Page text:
Author: Conn Iggulden
Publisher: Michael Joseph
Genre: Historical Fiction
Dunstan is a historical novel which demonstrates Conn Iggulden’s mastery of words. It takes a saint and makes him human and weaves an intriguing tale from the threads of history.
This novel follows Dunstan from childhood all the way to being an old man who had seen seven kings on the throne in his lifetime. As records from the time period are sparse, the novel does take some artistic license in what it describes; each addition or change really helps build the character of Dunstan that Iggulden wants to portray as well as moving the story along.
While it does take a while for the story to get going at the start, as we’re still being introduced to the characters, getting used to the world through the pages and watching Dunstan grow into adulthood, it is once Dunstan gets his first taste of power that this novel really takes off. The second half is so full of political intrigue, scheming and changes in kings that it made for quite gripping reading.
The strangest part of this book for me was that I both enjoyed reading about the main character, Dunstan, while also disliking him as a person. He is extremely misogynistic, manipulative and arrogant, caring mostly for his own personal advancement. Yet, there are glimpses of kindness in him, of guilt and sorrow that take the edge off of that hatred; it also helps that those he surrounds himself with are really likable. How Conn Iggulden has written Dunstan here is a lesson in writing complex characters and it helped make me see this figurehead as simply human.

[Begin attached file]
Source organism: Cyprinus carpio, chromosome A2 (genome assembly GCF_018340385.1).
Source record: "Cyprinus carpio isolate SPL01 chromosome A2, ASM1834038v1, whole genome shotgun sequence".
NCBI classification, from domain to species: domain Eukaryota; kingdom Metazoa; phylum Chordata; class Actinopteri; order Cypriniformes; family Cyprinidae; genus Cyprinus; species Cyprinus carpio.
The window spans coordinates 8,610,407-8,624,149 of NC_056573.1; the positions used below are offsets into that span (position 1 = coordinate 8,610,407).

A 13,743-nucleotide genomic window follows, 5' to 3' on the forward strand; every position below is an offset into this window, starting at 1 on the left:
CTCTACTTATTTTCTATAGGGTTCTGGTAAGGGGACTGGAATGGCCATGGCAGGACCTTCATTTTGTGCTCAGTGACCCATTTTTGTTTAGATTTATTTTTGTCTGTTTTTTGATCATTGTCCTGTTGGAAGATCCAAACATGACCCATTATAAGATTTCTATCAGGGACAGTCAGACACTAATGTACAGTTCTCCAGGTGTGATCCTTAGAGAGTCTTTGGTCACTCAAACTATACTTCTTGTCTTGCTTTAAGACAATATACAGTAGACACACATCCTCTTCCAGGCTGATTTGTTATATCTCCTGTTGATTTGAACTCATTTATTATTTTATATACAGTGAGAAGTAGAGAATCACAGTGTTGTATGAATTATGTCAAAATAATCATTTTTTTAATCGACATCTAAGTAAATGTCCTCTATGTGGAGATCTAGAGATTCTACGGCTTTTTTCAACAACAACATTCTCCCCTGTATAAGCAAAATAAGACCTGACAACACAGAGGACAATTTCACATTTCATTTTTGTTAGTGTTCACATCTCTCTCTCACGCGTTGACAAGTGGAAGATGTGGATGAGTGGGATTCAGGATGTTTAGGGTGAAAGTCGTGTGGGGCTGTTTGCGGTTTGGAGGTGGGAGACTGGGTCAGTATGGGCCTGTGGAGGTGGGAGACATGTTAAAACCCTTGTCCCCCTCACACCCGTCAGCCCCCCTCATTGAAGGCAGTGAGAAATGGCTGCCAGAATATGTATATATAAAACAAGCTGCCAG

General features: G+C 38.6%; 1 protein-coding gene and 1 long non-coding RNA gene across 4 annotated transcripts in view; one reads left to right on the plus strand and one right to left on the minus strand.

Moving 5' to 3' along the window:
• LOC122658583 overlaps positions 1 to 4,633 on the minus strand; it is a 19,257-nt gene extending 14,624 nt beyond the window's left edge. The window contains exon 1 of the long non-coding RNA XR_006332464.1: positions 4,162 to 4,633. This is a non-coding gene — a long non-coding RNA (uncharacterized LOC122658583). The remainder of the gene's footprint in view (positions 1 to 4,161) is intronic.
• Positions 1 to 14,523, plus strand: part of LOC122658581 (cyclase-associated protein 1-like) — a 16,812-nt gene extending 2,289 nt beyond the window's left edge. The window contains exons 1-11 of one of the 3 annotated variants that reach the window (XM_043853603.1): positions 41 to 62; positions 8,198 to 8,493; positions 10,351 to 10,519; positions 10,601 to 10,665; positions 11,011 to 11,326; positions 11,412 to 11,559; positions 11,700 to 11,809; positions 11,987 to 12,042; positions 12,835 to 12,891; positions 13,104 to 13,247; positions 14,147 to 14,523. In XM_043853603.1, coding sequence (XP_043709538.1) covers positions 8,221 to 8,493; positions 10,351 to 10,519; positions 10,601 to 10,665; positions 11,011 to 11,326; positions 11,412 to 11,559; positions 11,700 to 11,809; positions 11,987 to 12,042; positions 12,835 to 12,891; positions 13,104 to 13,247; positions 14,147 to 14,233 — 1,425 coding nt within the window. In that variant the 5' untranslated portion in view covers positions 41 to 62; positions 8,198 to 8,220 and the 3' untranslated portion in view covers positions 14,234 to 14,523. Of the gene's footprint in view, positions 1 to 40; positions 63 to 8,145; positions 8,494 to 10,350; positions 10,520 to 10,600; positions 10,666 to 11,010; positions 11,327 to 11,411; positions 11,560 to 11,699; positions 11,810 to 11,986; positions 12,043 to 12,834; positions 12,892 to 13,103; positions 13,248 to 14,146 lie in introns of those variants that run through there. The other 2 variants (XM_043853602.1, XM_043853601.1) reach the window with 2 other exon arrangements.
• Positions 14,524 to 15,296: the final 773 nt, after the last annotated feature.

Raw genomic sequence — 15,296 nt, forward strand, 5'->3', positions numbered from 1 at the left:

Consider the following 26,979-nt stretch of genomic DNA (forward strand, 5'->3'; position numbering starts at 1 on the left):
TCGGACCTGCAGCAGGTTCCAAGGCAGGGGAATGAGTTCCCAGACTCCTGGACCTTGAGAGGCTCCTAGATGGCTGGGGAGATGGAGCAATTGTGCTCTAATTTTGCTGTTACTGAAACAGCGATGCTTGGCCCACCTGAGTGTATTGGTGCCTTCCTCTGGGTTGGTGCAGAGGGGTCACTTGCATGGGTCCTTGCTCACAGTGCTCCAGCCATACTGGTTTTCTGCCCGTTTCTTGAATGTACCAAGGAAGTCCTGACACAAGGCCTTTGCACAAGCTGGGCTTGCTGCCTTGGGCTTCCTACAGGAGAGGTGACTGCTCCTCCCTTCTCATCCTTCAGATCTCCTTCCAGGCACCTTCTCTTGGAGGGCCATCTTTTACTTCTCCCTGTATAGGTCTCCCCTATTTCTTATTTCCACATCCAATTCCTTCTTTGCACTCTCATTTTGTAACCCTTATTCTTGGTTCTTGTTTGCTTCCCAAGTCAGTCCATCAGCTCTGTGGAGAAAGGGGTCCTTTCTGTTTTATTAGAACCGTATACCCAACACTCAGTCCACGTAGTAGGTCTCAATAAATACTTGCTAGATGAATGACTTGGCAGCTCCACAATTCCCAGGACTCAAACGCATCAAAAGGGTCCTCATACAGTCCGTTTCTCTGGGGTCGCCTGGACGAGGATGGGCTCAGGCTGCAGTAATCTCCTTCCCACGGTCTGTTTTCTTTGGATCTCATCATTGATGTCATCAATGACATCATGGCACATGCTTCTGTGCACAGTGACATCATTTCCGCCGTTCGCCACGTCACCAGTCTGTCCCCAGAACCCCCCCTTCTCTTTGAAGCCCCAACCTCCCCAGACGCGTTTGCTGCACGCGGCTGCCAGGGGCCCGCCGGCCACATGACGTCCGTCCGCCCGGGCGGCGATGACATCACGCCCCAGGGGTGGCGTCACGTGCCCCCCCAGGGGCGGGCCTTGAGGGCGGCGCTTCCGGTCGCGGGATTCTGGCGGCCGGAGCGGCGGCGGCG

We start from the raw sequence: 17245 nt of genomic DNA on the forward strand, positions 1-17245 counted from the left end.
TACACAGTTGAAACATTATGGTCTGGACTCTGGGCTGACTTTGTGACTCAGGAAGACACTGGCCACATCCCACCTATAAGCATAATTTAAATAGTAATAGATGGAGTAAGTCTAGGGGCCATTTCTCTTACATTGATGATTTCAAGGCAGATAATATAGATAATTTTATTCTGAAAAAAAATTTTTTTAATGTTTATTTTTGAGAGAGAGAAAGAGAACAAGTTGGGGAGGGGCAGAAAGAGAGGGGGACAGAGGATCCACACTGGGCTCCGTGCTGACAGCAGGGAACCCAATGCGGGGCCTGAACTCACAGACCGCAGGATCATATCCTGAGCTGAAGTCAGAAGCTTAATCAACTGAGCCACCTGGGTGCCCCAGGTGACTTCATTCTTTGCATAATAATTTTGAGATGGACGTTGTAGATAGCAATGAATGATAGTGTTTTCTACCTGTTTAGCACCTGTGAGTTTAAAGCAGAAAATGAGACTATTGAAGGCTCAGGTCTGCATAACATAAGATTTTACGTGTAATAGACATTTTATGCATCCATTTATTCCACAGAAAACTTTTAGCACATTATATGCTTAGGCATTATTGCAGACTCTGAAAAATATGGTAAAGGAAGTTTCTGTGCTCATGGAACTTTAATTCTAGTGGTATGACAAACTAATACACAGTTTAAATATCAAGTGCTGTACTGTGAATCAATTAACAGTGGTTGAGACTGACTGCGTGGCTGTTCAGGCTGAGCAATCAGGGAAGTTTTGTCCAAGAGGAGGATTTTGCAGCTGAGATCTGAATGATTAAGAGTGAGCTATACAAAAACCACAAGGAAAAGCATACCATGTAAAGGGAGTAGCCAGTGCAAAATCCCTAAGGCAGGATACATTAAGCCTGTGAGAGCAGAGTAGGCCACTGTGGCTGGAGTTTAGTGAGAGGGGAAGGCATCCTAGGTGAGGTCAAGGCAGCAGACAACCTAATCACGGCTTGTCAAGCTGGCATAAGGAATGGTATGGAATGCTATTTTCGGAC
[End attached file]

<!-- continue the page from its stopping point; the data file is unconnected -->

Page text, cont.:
Dunstan is the only character which remains throughout the novel; even his brother Wulfric dips in and out, so we only see glimpses of him from time to time. The other characters are there for such fleeting moments, yet each one stands solid and present in my mind’s eye. Despite their short presence in the novel, you really get the sense of how each one impacted Dunstan and of their own characters as well.
The world-building also added an extra layer of depth to the novel. By the end of the novel I was convinced that I could simply step back through history and understand what awaited me there. The only times where I struggled were at the abbey when Dunstan was a child and whenever the novel moved around the country. I really could have done with a map during those latter sections as I found it really difficult to picture how far or how close these places were. That being said, I was reading on my kindle so I’m not entirely sure a map would have been much help at all.
The more I think about it, the more I enjoyed Dunstan. I will admit, I was worried in the first half – I found Dunstan dislikable and there was little else for me to grab onto then; everything else was still setting up and I had not got to know the other characters yet. But, after having read the rest, that first section is really important for making sure future events make sense and it all takes on a lot more meaning. Conn Iggulden’s writing is beautiful; it’s a novel which I think would be a delight to listen to as an audiobook, if simply just from the writing. In all fairness, I would probably buy this book just for the writing ability, but the story within the pages really helps make it shine.
Dunstan is out now.
The Book Depository: https://www.bookdepository.com/Dunstan-Conn-Iggulden/9780718181444/?aid=rosienreads